Aldermen allow city clerk to retain FOIA role, further examine publicizing information


Katie Pach/Daily Senior Staffer

City clerk Devon Reid at Monday’s City Council meeting. Aldermen voted unanimously to appoint Reid as Evanston’s Freedom of Information Act officer, but decided to further discuss how and when information should be publicized.

Kristina Karisch, Web Editor

Aldermen unanimously decided Monday to allow city clerk Devon Reid to keep his jurisdiction over Freedom of Information Act requests, and to continue discussions on the type of information made public.

On Tuesday, City Council will reinstate Evanston’s NextRequest database, which stores public records online. However, until aldermen agree on revised FOIA guidelines, all requests will remain private, Reid told The Daily.

The decisions come after weeks of discussion by aldermen and an Oct. 5 Facebook post from Reid urging for further review of information. Council members first raised concerns over information made public in the FOIA database at a Sept. 25 meeting.

At the September meeting, Ald. Donald Wilson (4th) said the database had publicly disclosed the names of juvenile offenders and at least one survivor of sexual assault. Aldermen voted to make the database private and began a review of the city’s policies pertaining to the public release of requested information.

The September meeting also revealed that, since Reid stepped into his role as city clerk, Evanston has not had a formally designated FOIA officer. When the city drafted its 2014 FOIA policy, former city clerk Rodney Greene was appointed to the post by name, according to city documents.

On Monday, aldermen amended the code and specified that the job falls under the purview of the city clerk’s office, ensuring future clerks’ status as FOIA officers.

However, aldermen said they want to continue examining how and when requested information should be made public online.

Using NextRequest, city officials are able to fulfill FOIA requests electronically and release documents either directly to the requester or on a larger, searchable database.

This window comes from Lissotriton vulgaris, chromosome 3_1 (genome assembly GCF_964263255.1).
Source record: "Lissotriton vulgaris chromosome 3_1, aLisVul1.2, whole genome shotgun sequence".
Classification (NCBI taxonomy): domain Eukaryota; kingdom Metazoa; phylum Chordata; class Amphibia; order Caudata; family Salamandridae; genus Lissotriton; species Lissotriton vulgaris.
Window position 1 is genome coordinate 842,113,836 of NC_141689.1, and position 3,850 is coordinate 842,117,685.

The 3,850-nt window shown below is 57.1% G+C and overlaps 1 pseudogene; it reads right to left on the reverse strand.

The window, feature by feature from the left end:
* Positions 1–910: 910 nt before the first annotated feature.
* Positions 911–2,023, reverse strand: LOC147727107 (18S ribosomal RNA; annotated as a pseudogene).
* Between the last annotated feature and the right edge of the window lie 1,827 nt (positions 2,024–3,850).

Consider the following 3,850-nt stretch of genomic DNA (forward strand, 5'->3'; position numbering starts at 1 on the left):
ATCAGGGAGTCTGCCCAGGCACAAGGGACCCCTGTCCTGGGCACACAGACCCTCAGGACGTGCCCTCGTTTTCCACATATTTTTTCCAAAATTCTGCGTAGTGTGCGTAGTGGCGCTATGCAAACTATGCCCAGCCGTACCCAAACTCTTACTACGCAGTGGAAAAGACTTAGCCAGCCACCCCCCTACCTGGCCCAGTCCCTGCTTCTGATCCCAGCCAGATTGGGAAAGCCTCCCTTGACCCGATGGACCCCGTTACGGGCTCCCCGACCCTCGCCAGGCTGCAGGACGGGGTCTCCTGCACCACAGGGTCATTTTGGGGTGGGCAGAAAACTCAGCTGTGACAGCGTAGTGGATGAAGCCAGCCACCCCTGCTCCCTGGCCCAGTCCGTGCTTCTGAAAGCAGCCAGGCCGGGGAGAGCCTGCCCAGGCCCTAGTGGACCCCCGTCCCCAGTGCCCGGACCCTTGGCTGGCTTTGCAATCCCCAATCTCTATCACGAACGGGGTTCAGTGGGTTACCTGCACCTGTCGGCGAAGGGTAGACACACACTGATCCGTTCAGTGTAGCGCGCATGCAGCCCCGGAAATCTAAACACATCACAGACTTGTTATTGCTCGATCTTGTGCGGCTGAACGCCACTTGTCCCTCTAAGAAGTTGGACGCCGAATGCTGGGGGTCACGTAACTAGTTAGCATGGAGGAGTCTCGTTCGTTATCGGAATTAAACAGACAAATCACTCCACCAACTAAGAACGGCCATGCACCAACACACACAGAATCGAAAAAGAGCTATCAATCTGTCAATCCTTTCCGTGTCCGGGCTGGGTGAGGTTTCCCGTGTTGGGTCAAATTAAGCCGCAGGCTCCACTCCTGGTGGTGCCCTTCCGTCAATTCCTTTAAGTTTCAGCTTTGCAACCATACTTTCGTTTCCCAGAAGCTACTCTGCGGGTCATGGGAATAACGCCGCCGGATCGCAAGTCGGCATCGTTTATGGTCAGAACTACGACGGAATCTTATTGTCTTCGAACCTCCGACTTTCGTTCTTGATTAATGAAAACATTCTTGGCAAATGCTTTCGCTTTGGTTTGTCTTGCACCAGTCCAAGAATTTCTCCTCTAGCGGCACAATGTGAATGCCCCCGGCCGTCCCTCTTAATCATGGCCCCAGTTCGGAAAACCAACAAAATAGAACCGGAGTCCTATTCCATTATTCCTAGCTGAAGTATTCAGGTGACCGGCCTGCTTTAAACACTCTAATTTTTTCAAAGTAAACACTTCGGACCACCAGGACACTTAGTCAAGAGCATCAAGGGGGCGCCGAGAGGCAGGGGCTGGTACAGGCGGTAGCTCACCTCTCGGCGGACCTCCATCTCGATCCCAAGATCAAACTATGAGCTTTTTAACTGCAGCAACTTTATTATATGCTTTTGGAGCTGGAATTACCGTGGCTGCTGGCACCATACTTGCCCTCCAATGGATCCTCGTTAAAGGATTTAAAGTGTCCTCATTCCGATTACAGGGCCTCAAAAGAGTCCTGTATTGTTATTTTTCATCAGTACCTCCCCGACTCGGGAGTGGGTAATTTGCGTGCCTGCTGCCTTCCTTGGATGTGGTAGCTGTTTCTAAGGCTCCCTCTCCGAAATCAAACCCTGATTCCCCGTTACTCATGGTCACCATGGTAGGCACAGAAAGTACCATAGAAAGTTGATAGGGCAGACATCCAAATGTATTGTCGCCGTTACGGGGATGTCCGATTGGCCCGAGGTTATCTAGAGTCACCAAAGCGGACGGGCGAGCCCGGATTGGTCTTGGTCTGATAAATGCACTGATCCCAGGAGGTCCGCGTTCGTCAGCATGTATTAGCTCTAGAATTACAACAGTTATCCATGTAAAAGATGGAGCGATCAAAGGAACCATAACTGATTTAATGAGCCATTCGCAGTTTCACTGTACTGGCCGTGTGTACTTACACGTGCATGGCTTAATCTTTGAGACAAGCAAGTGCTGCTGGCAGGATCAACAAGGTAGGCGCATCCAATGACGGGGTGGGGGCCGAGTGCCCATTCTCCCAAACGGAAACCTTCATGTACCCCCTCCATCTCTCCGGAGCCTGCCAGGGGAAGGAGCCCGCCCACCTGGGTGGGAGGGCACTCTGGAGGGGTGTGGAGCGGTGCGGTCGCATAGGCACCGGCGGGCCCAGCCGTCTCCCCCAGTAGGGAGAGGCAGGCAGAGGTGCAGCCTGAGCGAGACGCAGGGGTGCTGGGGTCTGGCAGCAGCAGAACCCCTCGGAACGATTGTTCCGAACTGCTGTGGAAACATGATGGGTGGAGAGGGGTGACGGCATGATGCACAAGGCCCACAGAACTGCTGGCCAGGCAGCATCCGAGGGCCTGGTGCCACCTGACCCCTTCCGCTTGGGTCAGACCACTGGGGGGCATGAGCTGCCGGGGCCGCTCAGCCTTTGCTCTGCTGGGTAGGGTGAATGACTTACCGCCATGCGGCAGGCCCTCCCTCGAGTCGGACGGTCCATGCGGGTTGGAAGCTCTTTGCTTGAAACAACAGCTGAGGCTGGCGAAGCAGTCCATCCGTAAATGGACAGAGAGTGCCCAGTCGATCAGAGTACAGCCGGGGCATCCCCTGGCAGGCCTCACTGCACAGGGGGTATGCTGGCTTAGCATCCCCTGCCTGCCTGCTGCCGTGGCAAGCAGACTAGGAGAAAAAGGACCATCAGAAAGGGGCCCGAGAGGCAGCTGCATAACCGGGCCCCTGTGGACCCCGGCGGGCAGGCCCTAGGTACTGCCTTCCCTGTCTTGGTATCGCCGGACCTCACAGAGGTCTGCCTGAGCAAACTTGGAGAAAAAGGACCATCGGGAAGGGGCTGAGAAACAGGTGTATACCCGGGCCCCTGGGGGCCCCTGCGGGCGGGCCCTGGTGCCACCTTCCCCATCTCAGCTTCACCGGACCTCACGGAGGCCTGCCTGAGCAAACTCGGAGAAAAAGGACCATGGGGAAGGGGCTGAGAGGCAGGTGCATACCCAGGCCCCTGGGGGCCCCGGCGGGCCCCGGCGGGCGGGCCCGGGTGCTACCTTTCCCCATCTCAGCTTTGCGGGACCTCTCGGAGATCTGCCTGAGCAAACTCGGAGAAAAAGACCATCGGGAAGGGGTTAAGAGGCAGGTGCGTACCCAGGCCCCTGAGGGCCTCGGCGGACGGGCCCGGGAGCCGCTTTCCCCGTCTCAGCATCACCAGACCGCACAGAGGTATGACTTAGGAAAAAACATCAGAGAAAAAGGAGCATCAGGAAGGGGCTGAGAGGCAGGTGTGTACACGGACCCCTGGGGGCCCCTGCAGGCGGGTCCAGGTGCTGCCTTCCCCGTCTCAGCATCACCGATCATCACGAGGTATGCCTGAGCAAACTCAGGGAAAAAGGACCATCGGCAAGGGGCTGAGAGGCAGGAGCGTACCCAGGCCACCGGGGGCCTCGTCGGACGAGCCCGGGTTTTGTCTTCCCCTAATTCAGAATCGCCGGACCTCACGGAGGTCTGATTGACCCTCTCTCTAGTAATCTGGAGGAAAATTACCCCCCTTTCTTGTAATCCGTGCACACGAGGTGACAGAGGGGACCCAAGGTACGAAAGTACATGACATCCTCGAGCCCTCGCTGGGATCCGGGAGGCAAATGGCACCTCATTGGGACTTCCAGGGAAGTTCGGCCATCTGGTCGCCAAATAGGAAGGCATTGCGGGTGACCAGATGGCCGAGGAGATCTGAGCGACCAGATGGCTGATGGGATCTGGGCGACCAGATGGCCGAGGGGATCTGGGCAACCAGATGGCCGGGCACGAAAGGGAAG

Following questions about privacy, the city will adopt a new redaction process suggested by Reid. Evanston will begin using NextRequest’s embargo feature, which will add an increased redaction screening period — between five to 10 days in which the information is only accessible by the requester — to guarantee no sensitive details are posted online.

Additionally, certain FOIA requests, such as police and arrest reports, would not be made public on the database at all.

Mayor Steve Hagerty said he was wary of publicizing information partly because residents may be unaware that some correspondences with public officials immediately become part of the public record.

Hagerty gave hypothetical examples of requested emails — like ones in which people ask for jobs or complain about neighbors — that might unwittingly be shared.

Still, he said “the public ought to know who elected officials, as well as other public officials, are communicating with.”

Ald. Cicely Fleming (9th) expressed further concern about balancing requests and privacy.

“My overall concern is to make sure that in using NextRequest and being very transparent as a city is that we also balance that and don’t overshoot and lose protection of citizens,” Fleming said.

City Council also authorized the legal department to provide additional counsel on FOIA matters. Aldermen will review a new FOIA policy at the Nov. 13 Rules Committee meeting.

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